Over the past 50 years, the US smoking rate was reduced by two-thirds from 42% in the 1960s to 14% currently. Smoking prevention campaigns, such as those led by the Center for Tobacco Products, include multimedia educational programs and health warning labels on cigarette packaging, which are highly effective and played a key role in this reduction. However, smoking rates remain high in certain vulnerable subpopulations (e.g. youth, minorities, LGBTQ people) and the CTP is now targeting smoking prevention campaigns to these subpopulations. One vulnerable subpopulation that has not yet been targeted is people with serious mental illnesses (SMIs) such as bipolar disorder (BD), schizophrenia (SCZ), and major depressive disorder (MDD). SMIs affect more than 1 in 5 Americans and people with SMIs are twice as likely to smoke as people without SMIs. Accordingly 40% of all cigarettes are smoked by people with SMIs. Education campaigns have long been used to reach people with SMIs and have been successful in increasing treatment rates and reducing suicidal behavior. In light of their success, the lack of a smoking prevention campaign targeted to the SMI subpopulation is striking. The first step in designing a successful campaign is establishing the scientific foundation for messaging that will resonate with the SMI subpopulation. Focusing on the mental health consequences of smoking is a logical choice. People with SMIs typically spend 15%-25% of their lives symptomatic, and symptoms are distressing, cause role impairment, and when severe require hospitalization. We will conduct the most rigorous investigation yet done on whether smoking is a risk factor for greater psychiatric symptom severity in people with SMIs, using three specific aims: SA1: Determine whether smoking is a risk factor for increased time in illness episodes in people with SMIs. We hypothesize that BD smokers will spend more time in mood episodes (depression+mania) than BD non-smokers, SCZ smokers will spend more time in psychotic episodes, and MDD smokers will spend more time in depressive episodes. SA2: Determine whether smoking is a risk factor for increased time in depression across SMIs. Depression is the psychiatric syndrome most commonly attributed to smoking, and people with BD, SCZ, and MDD are all vulnerable to depression. An alternate hypothesis to SA1 is that smoking has a specific depressogenic effect and that across all three SMIs smokers will spend more time in depressive episodes than non-smokers. SA3: Determine predictors of within-person changes in smoking behavior (initiating, quitting, relapsing). We hypothesize that smokers with lower psychiatric symptom severity will be more likely to quit smoking, while quitters who experience a subsequent increase in symptoms will be more likely to relapse into smoking. The proposed project will advance tobacco regulatory science and protect public health by establishing the scientific foundation for a smoking prevention campaign targeted to people with SMIs - arguably the vulnerable subpopulation most harmed by smoking.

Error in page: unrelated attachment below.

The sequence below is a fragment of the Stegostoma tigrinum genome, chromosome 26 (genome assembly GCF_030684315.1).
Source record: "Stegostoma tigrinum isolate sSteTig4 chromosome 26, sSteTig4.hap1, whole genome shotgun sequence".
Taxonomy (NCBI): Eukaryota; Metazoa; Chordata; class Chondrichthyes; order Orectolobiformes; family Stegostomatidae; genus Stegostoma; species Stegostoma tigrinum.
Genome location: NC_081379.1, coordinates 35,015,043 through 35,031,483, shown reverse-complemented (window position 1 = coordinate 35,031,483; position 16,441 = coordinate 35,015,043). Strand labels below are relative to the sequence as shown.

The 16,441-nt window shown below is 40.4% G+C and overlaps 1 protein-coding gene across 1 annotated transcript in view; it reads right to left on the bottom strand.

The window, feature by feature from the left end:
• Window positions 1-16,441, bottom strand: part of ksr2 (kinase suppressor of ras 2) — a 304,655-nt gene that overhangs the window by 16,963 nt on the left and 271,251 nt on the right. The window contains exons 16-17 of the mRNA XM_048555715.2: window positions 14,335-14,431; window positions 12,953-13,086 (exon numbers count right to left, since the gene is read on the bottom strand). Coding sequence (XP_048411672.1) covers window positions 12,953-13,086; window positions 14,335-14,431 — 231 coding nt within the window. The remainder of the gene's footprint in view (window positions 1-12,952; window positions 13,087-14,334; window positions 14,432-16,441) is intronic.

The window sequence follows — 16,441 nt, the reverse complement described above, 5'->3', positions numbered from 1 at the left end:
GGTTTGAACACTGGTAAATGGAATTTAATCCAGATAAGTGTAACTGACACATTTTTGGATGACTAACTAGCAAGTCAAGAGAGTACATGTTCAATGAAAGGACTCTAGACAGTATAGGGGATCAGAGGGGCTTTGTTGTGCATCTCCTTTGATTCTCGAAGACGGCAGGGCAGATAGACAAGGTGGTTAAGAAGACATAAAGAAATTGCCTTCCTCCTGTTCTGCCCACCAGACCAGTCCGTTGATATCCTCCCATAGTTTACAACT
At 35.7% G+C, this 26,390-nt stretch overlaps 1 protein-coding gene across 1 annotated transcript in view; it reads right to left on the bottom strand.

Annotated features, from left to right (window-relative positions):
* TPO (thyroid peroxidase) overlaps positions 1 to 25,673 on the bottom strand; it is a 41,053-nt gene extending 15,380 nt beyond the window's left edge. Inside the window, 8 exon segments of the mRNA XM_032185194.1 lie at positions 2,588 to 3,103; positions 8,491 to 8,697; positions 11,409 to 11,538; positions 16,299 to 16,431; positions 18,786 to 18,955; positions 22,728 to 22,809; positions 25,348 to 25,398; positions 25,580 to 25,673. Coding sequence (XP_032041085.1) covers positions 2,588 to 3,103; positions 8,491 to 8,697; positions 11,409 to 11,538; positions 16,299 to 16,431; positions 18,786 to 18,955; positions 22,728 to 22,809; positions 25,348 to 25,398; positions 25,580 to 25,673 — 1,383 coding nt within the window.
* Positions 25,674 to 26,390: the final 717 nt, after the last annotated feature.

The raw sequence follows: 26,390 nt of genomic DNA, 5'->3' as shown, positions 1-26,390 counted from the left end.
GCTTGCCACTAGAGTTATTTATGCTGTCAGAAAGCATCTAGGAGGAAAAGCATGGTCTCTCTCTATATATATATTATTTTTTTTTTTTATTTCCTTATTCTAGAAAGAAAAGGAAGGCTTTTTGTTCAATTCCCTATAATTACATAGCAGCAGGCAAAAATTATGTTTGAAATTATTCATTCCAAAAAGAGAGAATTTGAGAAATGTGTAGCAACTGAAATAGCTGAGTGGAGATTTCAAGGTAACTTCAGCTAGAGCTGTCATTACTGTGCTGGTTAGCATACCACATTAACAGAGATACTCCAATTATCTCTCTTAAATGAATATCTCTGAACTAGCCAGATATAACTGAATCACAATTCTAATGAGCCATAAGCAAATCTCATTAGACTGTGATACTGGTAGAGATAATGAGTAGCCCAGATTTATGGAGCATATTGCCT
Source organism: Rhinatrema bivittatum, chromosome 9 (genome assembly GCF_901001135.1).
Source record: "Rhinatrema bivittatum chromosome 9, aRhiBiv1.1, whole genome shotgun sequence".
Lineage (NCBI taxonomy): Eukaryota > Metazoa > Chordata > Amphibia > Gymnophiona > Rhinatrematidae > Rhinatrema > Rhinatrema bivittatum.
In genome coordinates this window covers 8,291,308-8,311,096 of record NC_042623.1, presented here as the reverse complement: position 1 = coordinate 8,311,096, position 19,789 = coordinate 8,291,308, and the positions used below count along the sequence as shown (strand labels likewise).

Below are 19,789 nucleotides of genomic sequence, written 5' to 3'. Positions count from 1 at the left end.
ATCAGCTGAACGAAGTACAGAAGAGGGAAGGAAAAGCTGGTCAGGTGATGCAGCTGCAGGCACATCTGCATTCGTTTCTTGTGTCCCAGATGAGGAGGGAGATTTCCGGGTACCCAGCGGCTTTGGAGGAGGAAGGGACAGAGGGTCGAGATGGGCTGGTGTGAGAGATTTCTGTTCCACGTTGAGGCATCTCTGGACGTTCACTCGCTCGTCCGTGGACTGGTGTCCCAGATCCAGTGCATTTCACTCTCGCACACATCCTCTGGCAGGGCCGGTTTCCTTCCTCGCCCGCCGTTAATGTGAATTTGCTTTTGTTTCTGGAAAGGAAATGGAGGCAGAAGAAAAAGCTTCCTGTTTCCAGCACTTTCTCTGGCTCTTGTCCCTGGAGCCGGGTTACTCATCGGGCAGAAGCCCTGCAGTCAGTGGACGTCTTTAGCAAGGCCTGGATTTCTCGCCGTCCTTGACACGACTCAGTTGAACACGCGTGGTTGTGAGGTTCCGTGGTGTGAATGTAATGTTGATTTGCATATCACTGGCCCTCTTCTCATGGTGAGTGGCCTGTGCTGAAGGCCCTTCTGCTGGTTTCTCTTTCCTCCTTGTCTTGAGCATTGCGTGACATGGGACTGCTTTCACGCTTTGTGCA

Public Health Relevance

People with psychiatric illnesses such as bipolar disorder, schizophrenia, and major depressive disorder smoke approximately 40% of all cigarettes smoked in the United States, but whether smoking worsens the symptoms of those illnesses is unknown. We will use data from three large studies conducted by the National Institute of Mental Health to investigate whether people who have psychiatric illnesses and also smoke have more severe psychiatric symptoms than people with psychiatric illnesses who are non-smokers. If so, we will use this information to develop an educational program about the harmful effects of smoking on mental health in order to reduce smoking rates in people with psychiatric illnesses.

National Institute of Health (NIH)
National Institute on Drug Abuse (NIDA)
Exploratory/Developmental Grants (R21)
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Special Emphasis Panel (ZRG1)
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Creamer, Melisa Ray
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University of Minnesota Twin Cities
Schools of Medicine
United States
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